Her rich Hispanic culture and its sense of "familia" guided her through her own medical practice so that today she remains in the place of her birth, close to her family, practicing medicine with three other bilingual women while directing multiple medical education programs. These programs include the California Borders Health Education and Training Center (HETC) and the Hispanic Centers of Excellence (HCOE). Dr. Flores also directs the Latino Center for Medical Education and Research (LaCMER), which shares her "valores de fe y familia" by training individuals to become doctors and nurses with the intent that they will return to the San Joaquin Valley, just as she did, to provide medical care to the disadvantaged and underserved. It is here, at the Latino Center, that Dr. Flores conceptualized the Doctors Academy program for students in her hometown.

The Doctors Academy (DA) at Sunnyside High School is a challenging magnet school program within a neighborhood school for students who are interested in health and medicine. Dr. Flores started the program in 1999 through a partnership with the University of California, San Francisco School of Medicine's Fresno campus. The DA is open to students from the Fresno Unified School District or from a Fresno county school. The DA attracts students from the Junior Doctors Academy, another LaCMER program also begun by Dr. Flores at Terronez, Sequoia, Kings Canyon, and Washington Colony middle schools, which feeds into the high school program. Typically, 200 students from the Junior Doctors Academy and other surrounding middle schools apply for 50 open slots each year at Sunnyside.

In accordance with its mission to strengthen the educational opportunities of under-represented populations, the DA magnet program primarily targets students of Hispanic descent and students who come from other economically or educationally disadvantaged backgrounds. The academy's population consists of Hispanic, Southeast Asian, African-American, East Indian, and disadvantaged Caucasian students.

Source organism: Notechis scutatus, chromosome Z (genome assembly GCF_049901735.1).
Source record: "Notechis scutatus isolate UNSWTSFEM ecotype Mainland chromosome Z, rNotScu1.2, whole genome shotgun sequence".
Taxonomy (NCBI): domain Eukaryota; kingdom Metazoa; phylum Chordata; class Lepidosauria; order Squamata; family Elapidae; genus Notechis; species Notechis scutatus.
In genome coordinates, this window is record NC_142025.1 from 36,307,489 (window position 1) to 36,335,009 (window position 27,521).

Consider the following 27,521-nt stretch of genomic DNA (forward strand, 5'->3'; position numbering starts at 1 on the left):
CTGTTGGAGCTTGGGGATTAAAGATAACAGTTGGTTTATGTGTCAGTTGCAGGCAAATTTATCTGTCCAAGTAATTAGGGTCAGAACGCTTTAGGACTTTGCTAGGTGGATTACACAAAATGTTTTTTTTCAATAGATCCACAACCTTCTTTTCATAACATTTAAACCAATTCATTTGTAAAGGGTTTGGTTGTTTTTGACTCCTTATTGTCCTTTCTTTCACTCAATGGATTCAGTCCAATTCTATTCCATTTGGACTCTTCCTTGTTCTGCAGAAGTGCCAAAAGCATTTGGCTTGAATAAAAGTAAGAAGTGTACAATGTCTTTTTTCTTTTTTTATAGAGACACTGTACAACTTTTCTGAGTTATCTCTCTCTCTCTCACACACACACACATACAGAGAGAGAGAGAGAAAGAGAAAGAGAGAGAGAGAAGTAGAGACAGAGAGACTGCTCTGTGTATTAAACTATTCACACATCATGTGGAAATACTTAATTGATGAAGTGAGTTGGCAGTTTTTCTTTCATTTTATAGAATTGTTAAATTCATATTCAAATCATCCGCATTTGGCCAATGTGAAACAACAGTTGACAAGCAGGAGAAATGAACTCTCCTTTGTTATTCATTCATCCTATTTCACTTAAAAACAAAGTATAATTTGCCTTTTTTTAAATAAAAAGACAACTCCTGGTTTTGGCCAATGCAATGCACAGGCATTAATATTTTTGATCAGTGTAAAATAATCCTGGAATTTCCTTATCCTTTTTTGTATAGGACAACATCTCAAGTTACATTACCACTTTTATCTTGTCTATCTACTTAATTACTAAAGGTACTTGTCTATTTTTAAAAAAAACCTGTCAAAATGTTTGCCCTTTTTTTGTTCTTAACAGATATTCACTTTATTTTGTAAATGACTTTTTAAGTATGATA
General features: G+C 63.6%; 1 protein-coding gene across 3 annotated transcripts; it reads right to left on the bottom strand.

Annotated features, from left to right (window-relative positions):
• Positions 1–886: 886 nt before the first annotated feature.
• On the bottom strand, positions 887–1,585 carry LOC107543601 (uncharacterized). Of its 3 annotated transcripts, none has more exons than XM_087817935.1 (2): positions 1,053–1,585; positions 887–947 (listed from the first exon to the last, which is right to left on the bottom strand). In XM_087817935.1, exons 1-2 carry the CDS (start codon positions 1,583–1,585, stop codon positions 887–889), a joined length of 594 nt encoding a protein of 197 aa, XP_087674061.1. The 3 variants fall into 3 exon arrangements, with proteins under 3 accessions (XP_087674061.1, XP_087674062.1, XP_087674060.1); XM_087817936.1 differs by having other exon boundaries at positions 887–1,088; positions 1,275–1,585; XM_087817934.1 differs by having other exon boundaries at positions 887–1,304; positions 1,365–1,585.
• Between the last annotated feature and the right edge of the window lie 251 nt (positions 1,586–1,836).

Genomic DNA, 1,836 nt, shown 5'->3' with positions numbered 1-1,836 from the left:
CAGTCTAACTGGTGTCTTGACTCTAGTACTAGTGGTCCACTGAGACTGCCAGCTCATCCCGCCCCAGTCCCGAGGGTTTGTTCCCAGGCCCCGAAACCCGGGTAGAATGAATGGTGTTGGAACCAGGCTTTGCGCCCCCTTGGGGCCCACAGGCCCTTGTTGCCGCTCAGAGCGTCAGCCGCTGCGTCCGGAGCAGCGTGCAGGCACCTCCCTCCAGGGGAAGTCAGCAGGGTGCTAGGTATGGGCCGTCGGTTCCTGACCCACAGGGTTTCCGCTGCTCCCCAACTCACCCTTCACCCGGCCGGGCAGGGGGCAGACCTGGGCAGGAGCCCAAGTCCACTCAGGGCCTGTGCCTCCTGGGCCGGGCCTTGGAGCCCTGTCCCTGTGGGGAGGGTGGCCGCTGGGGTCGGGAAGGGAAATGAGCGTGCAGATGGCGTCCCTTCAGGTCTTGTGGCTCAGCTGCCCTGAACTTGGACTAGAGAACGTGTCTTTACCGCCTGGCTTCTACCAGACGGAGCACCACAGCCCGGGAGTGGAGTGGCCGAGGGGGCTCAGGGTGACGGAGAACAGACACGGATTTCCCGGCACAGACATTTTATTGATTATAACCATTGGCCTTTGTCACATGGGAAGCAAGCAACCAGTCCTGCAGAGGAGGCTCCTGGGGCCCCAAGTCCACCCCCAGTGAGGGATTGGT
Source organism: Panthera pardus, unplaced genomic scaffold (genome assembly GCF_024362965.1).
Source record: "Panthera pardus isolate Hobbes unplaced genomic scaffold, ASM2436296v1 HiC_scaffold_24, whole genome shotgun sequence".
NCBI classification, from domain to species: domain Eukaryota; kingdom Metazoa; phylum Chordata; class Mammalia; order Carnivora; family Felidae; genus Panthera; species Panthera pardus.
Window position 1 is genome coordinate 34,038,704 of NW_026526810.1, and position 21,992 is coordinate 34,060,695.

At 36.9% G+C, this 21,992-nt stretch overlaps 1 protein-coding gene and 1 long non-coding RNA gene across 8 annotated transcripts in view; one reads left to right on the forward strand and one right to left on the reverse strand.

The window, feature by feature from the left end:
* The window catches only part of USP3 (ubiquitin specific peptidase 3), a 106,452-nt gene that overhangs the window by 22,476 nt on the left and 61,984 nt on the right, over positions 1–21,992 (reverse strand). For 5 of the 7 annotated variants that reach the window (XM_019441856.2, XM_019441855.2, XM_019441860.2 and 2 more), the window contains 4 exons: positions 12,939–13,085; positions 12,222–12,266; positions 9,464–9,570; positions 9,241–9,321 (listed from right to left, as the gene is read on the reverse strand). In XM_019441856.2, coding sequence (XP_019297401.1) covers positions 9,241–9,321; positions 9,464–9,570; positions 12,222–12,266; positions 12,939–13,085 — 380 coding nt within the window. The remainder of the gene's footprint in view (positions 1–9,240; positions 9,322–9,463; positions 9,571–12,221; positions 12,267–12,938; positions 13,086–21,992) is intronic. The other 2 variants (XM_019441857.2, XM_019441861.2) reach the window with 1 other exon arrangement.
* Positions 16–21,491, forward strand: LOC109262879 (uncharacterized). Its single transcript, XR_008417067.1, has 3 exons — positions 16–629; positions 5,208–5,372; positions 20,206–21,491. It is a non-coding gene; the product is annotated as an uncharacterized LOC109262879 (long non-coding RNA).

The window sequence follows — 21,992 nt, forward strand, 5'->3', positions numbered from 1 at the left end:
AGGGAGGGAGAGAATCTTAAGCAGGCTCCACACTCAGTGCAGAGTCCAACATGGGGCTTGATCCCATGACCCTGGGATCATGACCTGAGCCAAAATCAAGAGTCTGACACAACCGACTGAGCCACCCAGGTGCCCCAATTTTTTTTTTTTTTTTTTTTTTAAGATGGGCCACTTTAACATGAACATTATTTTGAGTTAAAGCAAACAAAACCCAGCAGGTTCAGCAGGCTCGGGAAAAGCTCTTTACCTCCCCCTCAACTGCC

In order to apply to the DA magnet program, prospective students must submit a formal application, available on the academy's website, along with standardized test scores, letters of recommendation from former teachers, and a writing sample. Applications are accepted each year from October through December. Additionally, students must have demonstrated success and perseverance in their middle schools by earning a grade point average of 2.8 or higher. Finalists participate in a personal interview with school administrators before they are admitted to the program. In keeping with Dr. Flores' vision of an intimate, familial atmosphere for learning, the DA attempts to keep its enrollment at around 160 students.

DA students take their education seriously, especially since many of them are the first in their families to have strong prospects of attending college. They commit their time, including weekends and summers, to the rigorous demands of the academy's "four-year study plan." This plan outlines a schedule of suggested courses, summer activities, volunteer opportunities, conferences, workshops, and college preparatory tests. According to the plan, which was devised by school faculty with the guidance of Dr. Flores, every student must maintain a 2.8 grade point average. Most of the courses offered at the DA are at an "honors level" or are Advanced Placement (AP). By the time they graduate from the program, most students will have taken up to seven AP classes.